Navigating L.A.'s Food Deserts

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The leaked documents, mostly battlefield reports from the front lines of Afghanistan, more or less confirmed what we already knew: the war there has been difficult, complicated and has not gone according to plan. From reports of the Taliban using heat-seeking antiaircraft missile to the Pakistan’s intelligence services continuing to support the Taliban insurgency, the documents released over the weekend by Wikileaks paints a bleak picture of the U.S. effort in Afghanistan.
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We’re worried about our kids not learning enough while in school, but what about those blissful three months of summer vacation? Sure, some children have access to summer camps, enrichment programs, or fun and educational trips with their parents. But what about low-income children, who might have to spend their summer playing in the yard or watching “Hannah Montana” re-runs, rather than a trip to the Getty? Many educators are worried about the “summer slide,” which might be the reason why thousands of kids are behind in school. A study at Johns Hopkins found that low-income students are retaining less over the summer than their more privileged classmates, which could add up to them being behind three grade levels by the time they're done with grammar school. So is the blame all on summer? What about our stumbling public education systems, where funding is scare and teachers are continually laid off? Should there be longer school years, so that summer won’t be turning all of our kids’ brains to mush?
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Back in June the contract signed between the Washington D.C. school district and its teachers was hailed as revolutionary: in exchange for guaranteed higher salaries teachers agreed to sacrifice the traditional seniority protections in favor of personnel decision based on results in the classroom. The tradeoffs that teachers made were felt in tough fashion on Friday when the D.C. school district fired 241 teachers who received poor performance appraisals. Part of the teachers’ contract provided for a performance pay system with bonuses of $20,000 to $30,000 annually for teachers who meet certain benchmarks; the flip side of that was the possibility of termination for failing to meet standards, hence the firings on Friday. This is the kind of school reform that has been embraced by both the Bush & Obama Administrations and other analysts, but teachers remain understandably wary—is this the wave of the future for America’s teachers & schools?
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The statistical disparities are shocking: for residents in South Los Angeles, the rate of obesity is 34.4%; for those living in West L.A. it’s 11.7%. The rate of obesity for teenagers in South L.A. is 19.6%; for teens in West L.A. it’s 4.1%. Neighborhood differences of race, ethnicity, and income are primary determinants of health disparities and access to healthy foods. How is it that neighborhoods, in some cases just a few miles apart, produce such radically varying degrees of health and nutrition? The areas of East and South Los Angeles are essentially food deserts, providing limited options for fresh produce and healthier food, especially when compared to their more affluent neighbors. What are the contrasts in the health of these disparate populations of Angelenos, and how did the nutritional gaps grow to be so wide?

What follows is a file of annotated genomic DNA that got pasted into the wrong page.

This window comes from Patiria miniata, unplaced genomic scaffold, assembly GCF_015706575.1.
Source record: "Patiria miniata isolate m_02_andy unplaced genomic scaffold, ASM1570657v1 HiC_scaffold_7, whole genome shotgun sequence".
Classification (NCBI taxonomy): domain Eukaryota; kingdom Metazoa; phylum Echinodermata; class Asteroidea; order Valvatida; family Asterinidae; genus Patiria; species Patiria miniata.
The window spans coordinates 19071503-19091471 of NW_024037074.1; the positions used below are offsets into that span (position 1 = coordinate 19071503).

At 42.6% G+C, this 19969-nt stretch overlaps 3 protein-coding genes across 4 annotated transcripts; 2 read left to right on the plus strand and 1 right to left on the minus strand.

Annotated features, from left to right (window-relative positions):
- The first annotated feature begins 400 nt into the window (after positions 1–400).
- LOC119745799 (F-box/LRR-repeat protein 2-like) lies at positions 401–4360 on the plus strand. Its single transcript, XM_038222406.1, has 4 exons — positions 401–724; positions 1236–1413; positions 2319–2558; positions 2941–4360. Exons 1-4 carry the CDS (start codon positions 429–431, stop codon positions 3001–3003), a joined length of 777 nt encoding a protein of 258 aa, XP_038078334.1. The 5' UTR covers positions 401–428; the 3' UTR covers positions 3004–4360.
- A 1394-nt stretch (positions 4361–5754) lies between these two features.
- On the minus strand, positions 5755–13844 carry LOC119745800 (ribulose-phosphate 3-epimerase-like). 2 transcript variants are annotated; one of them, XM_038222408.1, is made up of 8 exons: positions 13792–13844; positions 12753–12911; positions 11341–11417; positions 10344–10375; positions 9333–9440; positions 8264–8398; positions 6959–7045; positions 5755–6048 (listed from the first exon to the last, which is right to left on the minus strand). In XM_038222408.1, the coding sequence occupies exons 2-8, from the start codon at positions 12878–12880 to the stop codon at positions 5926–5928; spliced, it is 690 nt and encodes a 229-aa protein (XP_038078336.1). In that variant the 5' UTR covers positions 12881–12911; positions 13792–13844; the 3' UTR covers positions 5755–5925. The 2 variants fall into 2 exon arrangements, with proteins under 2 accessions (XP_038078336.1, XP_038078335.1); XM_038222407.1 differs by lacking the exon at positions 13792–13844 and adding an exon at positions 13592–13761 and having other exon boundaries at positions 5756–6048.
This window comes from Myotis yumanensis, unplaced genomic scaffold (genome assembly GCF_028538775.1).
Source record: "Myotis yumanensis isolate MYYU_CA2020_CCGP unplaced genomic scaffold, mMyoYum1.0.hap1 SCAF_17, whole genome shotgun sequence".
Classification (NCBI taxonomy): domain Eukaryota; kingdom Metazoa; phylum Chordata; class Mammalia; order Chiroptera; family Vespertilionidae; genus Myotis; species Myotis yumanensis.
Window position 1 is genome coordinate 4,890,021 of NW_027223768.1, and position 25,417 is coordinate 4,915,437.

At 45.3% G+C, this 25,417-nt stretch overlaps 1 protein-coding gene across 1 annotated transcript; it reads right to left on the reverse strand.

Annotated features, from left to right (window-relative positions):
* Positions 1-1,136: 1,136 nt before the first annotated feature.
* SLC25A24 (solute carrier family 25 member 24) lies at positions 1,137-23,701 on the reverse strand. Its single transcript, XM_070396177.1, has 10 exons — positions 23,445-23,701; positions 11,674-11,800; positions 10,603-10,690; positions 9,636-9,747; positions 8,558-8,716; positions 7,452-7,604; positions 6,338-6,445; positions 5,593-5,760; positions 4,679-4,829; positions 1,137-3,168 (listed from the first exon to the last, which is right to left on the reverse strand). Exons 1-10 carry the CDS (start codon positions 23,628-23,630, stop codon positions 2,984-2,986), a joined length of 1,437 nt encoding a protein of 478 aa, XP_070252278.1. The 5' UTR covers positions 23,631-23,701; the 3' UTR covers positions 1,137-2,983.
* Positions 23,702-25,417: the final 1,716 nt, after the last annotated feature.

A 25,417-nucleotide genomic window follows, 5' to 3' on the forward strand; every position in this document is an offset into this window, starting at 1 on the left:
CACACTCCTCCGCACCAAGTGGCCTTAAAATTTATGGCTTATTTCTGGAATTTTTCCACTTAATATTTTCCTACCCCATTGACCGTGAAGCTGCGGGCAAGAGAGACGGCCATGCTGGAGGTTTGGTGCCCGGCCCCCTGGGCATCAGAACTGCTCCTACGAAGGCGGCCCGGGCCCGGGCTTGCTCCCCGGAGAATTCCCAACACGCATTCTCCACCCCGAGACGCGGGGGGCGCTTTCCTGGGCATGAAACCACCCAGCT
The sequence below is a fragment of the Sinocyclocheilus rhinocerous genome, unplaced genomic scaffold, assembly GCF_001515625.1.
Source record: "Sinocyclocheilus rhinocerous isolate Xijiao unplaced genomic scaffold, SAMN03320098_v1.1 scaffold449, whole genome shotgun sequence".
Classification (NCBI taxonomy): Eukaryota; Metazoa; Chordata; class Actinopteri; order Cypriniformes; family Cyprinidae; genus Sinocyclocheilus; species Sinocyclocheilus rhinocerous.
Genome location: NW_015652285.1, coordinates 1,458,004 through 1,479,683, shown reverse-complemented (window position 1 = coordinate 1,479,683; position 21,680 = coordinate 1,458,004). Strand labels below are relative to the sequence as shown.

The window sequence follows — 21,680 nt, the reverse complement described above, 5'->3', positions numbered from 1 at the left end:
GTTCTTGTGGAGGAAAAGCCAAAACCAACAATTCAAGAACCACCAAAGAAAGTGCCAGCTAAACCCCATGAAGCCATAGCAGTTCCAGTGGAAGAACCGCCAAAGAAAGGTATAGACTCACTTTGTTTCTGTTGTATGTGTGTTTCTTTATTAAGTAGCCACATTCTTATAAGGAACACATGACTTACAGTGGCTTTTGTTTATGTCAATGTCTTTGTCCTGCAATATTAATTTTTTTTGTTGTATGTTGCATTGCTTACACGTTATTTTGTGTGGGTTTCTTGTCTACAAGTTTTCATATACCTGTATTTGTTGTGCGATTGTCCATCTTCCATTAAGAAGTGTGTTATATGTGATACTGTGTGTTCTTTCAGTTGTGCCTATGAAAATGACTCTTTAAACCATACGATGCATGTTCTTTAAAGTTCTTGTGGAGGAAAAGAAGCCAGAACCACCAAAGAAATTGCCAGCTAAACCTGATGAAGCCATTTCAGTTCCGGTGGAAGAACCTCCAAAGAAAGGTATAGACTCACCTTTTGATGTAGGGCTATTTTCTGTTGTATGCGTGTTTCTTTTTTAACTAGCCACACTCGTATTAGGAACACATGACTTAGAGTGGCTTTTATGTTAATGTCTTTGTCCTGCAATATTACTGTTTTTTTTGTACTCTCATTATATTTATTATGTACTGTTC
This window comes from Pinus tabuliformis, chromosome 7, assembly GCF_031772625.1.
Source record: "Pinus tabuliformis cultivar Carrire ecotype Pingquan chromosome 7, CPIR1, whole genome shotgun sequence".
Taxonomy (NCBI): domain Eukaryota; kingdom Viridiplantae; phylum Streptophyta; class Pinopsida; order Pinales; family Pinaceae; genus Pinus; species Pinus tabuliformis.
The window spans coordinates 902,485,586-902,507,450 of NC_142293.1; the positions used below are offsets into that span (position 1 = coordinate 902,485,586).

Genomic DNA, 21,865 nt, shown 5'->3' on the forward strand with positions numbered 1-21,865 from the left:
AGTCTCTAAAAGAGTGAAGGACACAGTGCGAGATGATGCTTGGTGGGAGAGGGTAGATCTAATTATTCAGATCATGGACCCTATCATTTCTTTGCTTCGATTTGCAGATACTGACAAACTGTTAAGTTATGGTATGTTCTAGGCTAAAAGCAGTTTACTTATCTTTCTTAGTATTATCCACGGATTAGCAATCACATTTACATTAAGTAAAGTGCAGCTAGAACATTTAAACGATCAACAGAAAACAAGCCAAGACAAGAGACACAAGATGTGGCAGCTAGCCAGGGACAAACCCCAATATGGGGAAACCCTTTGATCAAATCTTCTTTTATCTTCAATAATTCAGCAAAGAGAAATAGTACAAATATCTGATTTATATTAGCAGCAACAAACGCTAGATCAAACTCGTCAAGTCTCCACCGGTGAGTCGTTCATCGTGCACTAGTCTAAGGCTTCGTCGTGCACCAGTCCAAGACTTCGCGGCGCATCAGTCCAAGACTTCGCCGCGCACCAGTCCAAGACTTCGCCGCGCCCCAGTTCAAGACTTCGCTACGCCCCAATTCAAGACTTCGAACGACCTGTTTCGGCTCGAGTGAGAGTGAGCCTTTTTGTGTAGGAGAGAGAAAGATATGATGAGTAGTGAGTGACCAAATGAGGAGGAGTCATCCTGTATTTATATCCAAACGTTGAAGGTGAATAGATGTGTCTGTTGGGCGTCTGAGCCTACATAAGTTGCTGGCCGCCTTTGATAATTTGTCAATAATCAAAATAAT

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It started with the infamous white flight of the 60’s & 70’s— as the affluent fled the inner cities and headed for the suburbs of Los Angeles, the supermarkets went with them. After the 1992 riots, the city government made it a priority to bring full-service grocery stores back to South & East L.A. neighborhoods. While there were some successes, most of the stores that did open up after the riot closed soon thereafter. Now in South L.A., there are 60 full-service grocery stores serving an average population of 22,156 residents per store in contrast to the 57 stores in West LA that serve only 11,150 residents on average. While the disparity in access to healthy food is undeniable, the potential solutions are more debatable— how can the city, and the residents of South & East L.A., attract grocery store chains? Why can’t a Whole Foods or Trader Joe’s turn a profit in traditionally under-served areas? If they build the markets, will the customers come?
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Navigating L.A.’s food deserts: your turn to guide the ship

So, what are community organizations and city leaders doing to help bring more grocery stores to underserved areas? And how does the lack of healthy options impact the health of the community? We take your calls and talk to one organization working with city council to come up with creative ideas.
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